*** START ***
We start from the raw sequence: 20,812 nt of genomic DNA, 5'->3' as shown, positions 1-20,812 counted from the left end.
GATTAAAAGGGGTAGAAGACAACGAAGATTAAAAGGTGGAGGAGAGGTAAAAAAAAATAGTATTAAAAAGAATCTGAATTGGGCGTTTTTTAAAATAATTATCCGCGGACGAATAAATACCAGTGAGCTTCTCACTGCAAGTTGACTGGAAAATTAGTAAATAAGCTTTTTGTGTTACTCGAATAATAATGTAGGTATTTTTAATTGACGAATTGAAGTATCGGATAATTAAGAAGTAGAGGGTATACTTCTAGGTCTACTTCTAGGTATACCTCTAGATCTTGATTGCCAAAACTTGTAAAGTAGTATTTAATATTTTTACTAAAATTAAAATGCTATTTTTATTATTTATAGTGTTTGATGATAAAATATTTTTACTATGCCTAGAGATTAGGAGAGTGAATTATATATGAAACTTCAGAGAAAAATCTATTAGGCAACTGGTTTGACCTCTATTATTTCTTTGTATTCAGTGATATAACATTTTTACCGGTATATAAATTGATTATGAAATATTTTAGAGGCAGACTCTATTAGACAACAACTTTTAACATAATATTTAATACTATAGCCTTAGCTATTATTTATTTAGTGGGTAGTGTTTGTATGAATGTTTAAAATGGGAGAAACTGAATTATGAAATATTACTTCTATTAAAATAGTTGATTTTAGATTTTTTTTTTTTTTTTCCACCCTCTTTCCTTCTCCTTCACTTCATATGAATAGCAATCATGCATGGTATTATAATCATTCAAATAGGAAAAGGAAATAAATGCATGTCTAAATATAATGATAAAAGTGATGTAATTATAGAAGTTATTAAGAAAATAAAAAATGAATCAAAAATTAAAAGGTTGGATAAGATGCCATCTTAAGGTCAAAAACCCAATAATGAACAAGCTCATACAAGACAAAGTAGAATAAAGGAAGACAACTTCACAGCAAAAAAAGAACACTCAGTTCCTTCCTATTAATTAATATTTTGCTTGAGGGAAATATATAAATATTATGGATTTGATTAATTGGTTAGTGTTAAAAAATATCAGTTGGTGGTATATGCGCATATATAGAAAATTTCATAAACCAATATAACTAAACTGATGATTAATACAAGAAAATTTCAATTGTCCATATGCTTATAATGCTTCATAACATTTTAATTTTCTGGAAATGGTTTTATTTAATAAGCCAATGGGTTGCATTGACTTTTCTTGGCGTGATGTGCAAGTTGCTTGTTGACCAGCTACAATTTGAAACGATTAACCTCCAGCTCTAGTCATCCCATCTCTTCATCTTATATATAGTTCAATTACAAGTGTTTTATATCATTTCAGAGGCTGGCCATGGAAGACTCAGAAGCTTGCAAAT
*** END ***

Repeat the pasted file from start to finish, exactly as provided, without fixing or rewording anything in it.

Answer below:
We start from the raw sequence: 20,812 nt of genomic DNA, 5'->3' as shown, positions 1-20,812 counted from the left end.
GATTAAAAGGGGTAGAAGACAACGAAGATTAAAAGGTGGAGGAGAGGTAAAAAAAAATAGTATTAAAAAGAATCTGAATTGGGCGTTTTTTAAAATAATTATCCGCGGACGAATAAATACCAGTGAGCTTCTCACTGCAAGTTGACTGGAAAATTAGTAAATAAGCTTTTTGTGTTACTCGAATAATAATGTAGGTATTTTTAATTGACGAATTGAAGTATCGGATAATTAAGAAGTAGAGGGTATACTTCTAGGTCTACTTCTAGGTATACCTCTAGATCTTGATTGCCAAAACTTGTAAAGTAGTATTTAATATTTTTACTAAAATTAAAATGCTATTTTTATTATTTATAGTGTTTGATGATAAAATATTTTTACTATGCCTAGAGATTAGGAGAGTGAATTATATATGAAACTTCAGAGAAAAATCTATTAGGCAACTGGTTTGACCTCTATTATTTCTTTGTATTCAGTGATATAACATTTTTACCGGTATATAAATTGATTATGAAATATTTTAGAGGCAGACTCTATTAGACAACAACTTTTAACATAATATTTAATACTATAGCCTTAGCTATTATTTATTTAGTGGGTAGTGTTTGTATGAATGTTTAAAATGGGAGAAACTGAATTATGAAATATTACTTCTATTAAAATAGTTGATTTTAGATTTTTTTTTTTTTTTTCCACCCTCTTTCCTTCTCCTTCACTTCATATGAATAGCAATCATGCATGGTATTATAATCATTCAAATAGGAAAAGGAAATAAATGCATGTCTAAATATAATGATAAAAGTGATGTAATTATAGAAGTTATTAAGAAAATAAAAAATGAATCAAAAATTAAAAGGTTGGATAAGATGCCATCTTAAGGTCAAAAACCCAATAATGAACAAGCTCATACAAGACAAAGTAGAATAAAGGAAGACAACTTCACAGCAAAAAAAGAACACTCAGTTCCTTCCTATTAATTAATATTTTGCTTGAGGGAAATATATAAATATTATGGATTTGATTAATTGGTTAGTGTTAAAAAATATCAGTTGGTGGTATATGCGCATATATAGAAAATTTCATAAACCAATATAACTAAACTGATGATTAATACAAGAAAATTTCAATTGTCCATATGCTTATAATGCTTCATAACATTTTAATTTTCTGGAAATGGTTTTATTTAATAAGCCAATGGGTTGCATTGACTTTTCTTGGCGTGATGTGCAAGTTGCTTGTTGACCAGCTACAATTTGAAACGATTAACCTCCAGCTCTAGTCATCCCATCTCTTCATCTTATATATAGTTCAATTACAAGTGTTTTATATCATTTCAGAGGCTGGCCATGGAAGACTCAGAAGCTTGCAAAT